Upon landing at the delightful New Orleans airport, Diana and I made our way to the International House Hotel. The staff was friendly and accommodating right away, held our bags until our room was ready, and gave us some fantastic recommendations for places to grab lunch while we waited. We put on our sunglasses, grabbed some water, and burst out onto the sidewalk that would lead us to the French Quarter a few blocks away. It was the middle of the day, but The Quarter was already full of folks itching for a good time, and a great beignet.
Diana and I found our bliss at Café Beignet, where we sat, sipped coffee, people-watched, and stuffed our faces with the fried doughy treat. By the time the hotel texted me to say our room was ready, we were well-stuffed and ready for a break. Still, we stopped to buy lingerie at Trashy Diva on the way back. It was the first time I’d ever over-indulged myself before trying on sexy things, but in New Orleans, it just felt like the right thing to do.
The following day brought me to the doorstep of artist Rebecca Rebouché. Well known for both her collaboration with global lifestyle brand Anthropologie, and her sprawling commission-based family trees, Rebouché understands and enjoys the magic of New Orleans. That’s part of the reason she returned to her home state, post-Katrina. After the levees broke, it took four days for her to hear from her family.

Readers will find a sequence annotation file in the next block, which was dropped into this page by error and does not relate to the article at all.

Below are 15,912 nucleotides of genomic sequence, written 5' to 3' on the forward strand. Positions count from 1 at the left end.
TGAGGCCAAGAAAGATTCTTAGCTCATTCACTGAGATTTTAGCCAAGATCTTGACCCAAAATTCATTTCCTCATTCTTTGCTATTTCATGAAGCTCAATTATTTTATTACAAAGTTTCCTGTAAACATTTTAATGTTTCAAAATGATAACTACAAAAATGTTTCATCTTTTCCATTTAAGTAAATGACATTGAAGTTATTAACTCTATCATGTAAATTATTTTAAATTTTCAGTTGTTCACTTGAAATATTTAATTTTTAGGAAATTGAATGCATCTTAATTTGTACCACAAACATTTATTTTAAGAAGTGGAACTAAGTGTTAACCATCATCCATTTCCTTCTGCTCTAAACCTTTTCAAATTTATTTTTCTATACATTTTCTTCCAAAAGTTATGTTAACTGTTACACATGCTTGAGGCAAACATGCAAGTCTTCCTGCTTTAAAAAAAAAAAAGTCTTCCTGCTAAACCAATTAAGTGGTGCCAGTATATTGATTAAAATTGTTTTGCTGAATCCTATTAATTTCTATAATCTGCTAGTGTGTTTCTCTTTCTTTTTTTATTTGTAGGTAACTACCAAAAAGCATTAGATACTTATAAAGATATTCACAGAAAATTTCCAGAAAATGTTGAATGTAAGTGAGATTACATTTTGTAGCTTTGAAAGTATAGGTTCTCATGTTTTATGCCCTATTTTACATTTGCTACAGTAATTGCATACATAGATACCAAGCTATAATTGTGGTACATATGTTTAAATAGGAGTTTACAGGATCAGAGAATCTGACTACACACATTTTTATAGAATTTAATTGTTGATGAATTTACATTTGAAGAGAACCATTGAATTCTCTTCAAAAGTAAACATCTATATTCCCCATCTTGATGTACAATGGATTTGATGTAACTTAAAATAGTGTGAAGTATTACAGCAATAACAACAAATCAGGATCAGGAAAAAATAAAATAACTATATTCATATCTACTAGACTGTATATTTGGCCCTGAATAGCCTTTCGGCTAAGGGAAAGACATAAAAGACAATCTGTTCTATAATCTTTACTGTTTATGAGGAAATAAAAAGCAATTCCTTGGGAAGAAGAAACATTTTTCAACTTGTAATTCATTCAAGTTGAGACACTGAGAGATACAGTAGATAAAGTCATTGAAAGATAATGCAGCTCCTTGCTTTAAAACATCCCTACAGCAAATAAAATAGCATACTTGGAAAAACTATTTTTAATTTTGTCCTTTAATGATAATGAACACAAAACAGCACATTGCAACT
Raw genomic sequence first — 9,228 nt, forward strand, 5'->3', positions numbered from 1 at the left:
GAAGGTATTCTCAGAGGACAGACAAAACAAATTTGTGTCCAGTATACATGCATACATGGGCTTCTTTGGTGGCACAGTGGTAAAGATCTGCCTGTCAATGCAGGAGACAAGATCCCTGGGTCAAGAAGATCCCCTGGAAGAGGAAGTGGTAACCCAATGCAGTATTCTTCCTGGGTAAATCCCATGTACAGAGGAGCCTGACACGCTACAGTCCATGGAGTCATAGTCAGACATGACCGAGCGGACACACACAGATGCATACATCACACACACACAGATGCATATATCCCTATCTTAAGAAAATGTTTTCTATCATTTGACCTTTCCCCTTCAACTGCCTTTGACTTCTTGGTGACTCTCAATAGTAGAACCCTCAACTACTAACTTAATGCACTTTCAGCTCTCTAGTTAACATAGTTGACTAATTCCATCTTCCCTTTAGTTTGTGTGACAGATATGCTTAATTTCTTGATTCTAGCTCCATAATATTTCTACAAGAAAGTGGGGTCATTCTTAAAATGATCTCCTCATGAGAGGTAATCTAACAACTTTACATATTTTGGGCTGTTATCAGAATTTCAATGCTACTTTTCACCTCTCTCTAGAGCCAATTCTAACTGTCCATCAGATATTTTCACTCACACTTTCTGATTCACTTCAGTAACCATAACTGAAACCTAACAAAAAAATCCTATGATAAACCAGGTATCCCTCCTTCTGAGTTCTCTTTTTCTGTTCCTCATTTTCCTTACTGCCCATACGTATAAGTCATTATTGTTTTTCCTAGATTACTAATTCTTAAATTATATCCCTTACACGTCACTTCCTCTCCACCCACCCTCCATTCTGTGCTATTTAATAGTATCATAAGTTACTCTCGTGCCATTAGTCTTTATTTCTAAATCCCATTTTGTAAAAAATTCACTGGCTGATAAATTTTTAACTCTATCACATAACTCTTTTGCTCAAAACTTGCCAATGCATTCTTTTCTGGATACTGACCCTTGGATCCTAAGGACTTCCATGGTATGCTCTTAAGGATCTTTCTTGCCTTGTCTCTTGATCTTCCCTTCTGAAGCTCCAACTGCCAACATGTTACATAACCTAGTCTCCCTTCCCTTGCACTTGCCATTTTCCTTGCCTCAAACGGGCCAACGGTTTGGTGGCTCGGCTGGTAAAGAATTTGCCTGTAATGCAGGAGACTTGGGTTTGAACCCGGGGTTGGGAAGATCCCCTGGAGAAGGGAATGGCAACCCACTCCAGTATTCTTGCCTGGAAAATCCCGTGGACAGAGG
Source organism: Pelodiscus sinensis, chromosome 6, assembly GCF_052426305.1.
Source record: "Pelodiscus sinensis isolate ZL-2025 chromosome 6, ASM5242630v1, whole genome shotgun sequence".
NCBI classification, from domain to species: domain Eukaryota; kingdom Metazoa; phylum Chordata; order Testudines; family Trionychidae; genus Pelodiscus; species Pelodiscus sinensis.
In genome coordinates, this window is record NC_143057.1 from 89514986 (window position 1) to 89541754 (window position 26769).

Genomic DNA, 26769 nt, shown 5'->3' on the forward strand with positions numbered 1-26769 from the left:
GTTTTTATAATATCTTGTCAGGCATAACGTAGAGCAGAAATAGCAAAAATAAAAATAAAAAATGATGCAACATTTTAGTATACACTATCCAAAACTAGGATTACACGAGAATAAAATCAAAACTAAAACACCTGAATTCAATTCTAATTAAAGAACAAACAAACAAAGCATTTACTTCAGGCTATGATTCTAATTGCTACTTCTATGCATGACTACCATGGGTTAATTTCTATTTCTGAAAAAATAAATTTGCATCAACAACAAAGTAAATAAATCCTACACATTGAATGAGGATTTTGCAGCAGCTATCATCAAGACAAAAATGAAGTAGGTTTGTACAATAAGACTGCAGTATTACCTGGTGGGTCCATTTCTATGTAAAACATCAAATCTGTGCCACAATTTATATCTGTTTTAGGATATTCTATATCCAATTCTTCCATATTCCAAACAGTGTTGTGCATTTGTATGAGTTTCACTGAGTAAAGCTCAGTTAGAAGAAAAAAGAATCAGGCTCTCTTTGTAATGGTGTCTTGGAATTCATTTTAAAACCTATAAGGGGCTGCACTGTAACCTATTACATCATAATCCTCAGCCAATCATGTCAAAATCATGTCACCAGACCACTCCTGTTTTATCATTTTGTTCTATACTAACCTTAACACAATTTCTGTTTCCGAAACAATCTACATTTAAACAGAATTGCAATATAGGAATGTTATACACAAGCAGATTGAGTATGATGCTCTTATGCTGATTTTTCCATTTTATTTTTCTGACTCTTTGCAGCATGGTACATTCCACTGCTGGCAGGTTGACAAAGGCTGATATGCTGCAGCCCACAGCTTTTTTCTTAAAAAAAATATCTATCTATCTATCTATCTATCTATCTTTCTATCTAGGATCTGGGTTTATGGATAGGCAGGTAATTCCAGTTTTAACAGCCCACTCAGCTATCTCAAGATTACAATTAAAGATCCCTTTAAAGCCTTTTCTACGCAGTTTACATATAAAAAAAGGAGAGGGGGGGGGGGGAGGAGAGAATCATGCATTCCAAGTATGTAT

“They were all okay, but they had a bunch of people staying with them and they were out of power for weeks. My sister had an infant at the time. They told me about bathing him in a bucket in the yard.” Rebouché says. “Even though I had spent my life trying to get out of Louisiana, I felt this incredible connection to the city as a whole, and the people of it, and my heart was just broken.”
And so she did. Rebouché returned to New Orleans, briefly worked for an ad agency, then decided to strike out on her own just as the recession hit. She made a name for herself through consistently gorgeous work, and some favorable collaborations. Her career has blossomed almost as well as her family trees, and she does not take it for granted that New Orleans has been the true home of her career as an artist so far.